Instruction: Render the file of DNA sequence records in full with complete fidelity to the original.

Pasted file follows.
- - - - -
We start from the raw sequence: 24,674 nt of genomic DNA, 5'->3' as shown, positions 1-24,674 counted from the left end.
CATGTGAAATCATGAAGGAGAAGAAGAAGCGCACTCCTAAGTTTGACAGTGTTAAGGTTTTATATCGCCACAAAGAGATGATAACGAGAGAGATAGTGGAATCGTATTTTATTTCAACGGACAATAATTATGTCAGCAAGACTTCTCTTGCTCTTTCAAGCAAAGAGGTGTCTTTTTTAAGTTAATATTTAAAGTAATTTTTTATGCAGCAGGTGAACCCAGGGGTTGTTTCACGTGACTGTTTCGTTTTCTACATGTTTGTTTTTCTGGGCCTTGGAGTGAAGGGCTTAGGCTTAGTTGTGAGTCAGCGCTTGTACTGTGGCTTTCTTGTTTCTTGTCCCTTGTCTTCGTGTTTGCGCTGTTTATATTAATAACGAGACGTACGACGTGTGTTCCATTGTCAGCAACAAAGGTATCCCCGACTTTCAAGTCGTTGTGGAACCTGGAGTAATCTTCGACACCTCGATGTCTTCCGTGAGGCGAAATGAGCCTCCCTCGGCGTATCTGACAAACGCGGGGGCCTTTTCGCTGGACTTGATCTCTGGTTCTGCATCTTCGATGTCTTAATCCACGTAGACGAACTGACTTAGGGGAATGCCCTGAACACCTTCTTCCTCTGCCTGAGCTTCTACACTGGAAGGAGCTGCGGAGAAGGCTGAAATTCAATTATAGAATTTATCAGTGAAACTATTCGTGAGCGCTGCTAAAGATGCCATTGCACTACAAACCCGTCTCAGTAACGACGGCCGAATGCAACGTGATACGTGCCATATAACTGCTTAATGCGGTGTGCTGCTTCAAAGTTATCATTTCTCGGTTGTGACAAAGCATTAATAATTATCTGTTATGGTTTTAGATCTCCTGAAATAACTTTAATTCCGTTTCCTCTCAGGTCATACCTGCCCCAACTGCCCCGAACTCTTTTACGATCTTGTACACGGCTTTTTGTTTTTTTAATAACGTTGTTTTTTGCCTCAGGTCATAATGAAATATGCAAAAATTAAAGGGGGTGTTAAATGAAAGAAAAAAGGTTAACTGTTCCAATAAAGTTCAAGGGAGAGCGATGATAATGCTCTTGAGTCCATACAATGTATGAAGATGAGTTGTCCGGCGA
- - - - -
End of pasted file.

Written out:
We start from the raw sequence: 24,674 nt of genomic DNA, 5'->3' as shown, positions 1-24,674 counted from the left end.
CATGTGAAATCATGAAGGAGAAGAAGAAGCGCACTCCTAAGTTTGACAGTGTTAAGGTTTTATATCGCCACAAAGAGATGATAACGAGAGAGATAGTGGAATCGTATTTTATTTCAACGGACAATAATTATGTCAGCAAGACTTCTCTTGCTCTTTCAAGCAAAGAGGTGTCTTTTTTAAGTTAATATTTAAAGTAATTTTTTATGCAGCAGGTGAACCCAGGGGTTGTTTCACGTGACTGTTTCGTTTTCTACATGTTTGTTTTTCTGGGCCTTGGAGTGAAGGGCTTAGGCTTAGTTGTGAGTCAGCGCTTGTACTGTGGCTTTCTTGTTTCTTGTCCCTTGTCTTCGTGTTTGCGCTGTTTATATTAATAACGAGACGTACGACGTGTGTTCCATTGTCAGCAACAAAGGTATCCCCGACTTTCAAGTCGTTGTGGAACCTGGAGTAATCTTCGACACCTCGATGTCTTCCGTGAGGCGAAATGAGCCTCCCTCGGCGTATCTGACAAACGCGGGGGCCTTTTCGCTGGACTTGATCTCTGGTTCTGCATCTTCGATGTCTTAATCCACGTAGACGAACTGACTTAGGGGAATGCCCTGAACACCTTCTTCCTCTGCCTGAGCTTCTACACTGGAAGGAGCTGCGGAGAAGGCTGAAATTCAATTATAGAATTTATCAGTGAAACTATTCGTGAGCGCTGCTAAAGATGCCATTGCACTACAAACCCGTCTCAGTAACGACGGCCGAATGCAACGTGATACGTGCCATATAACTGCTTAATGCGGTGTGCTGCTTCAAAGTTATCATTTCTCGGTTGTGACAAAGCATTAATAATTATCTGTTATGGTTTTAGATCTCCTGAAATAACTTTAATTCCGTTTCCTCTCAGGTCATACCTGCCCCAACTGCCCCGAACTCTTTTACGATCTTGTACACGGCTTTTTGTTTTTTTAATAACGTTGTTTTTTGCCTCAGGTCATAATGAAATATGCAAAAATTAAAGGGGGTGTTAAATGAAAGAAAAAAGGTTAACTGTTCCAATAAAGTTCAAGGGAGAGCGATGATAATGCTCTTGAGTCCATACAATGTATGAAGATGAGTTGTCCGGCGA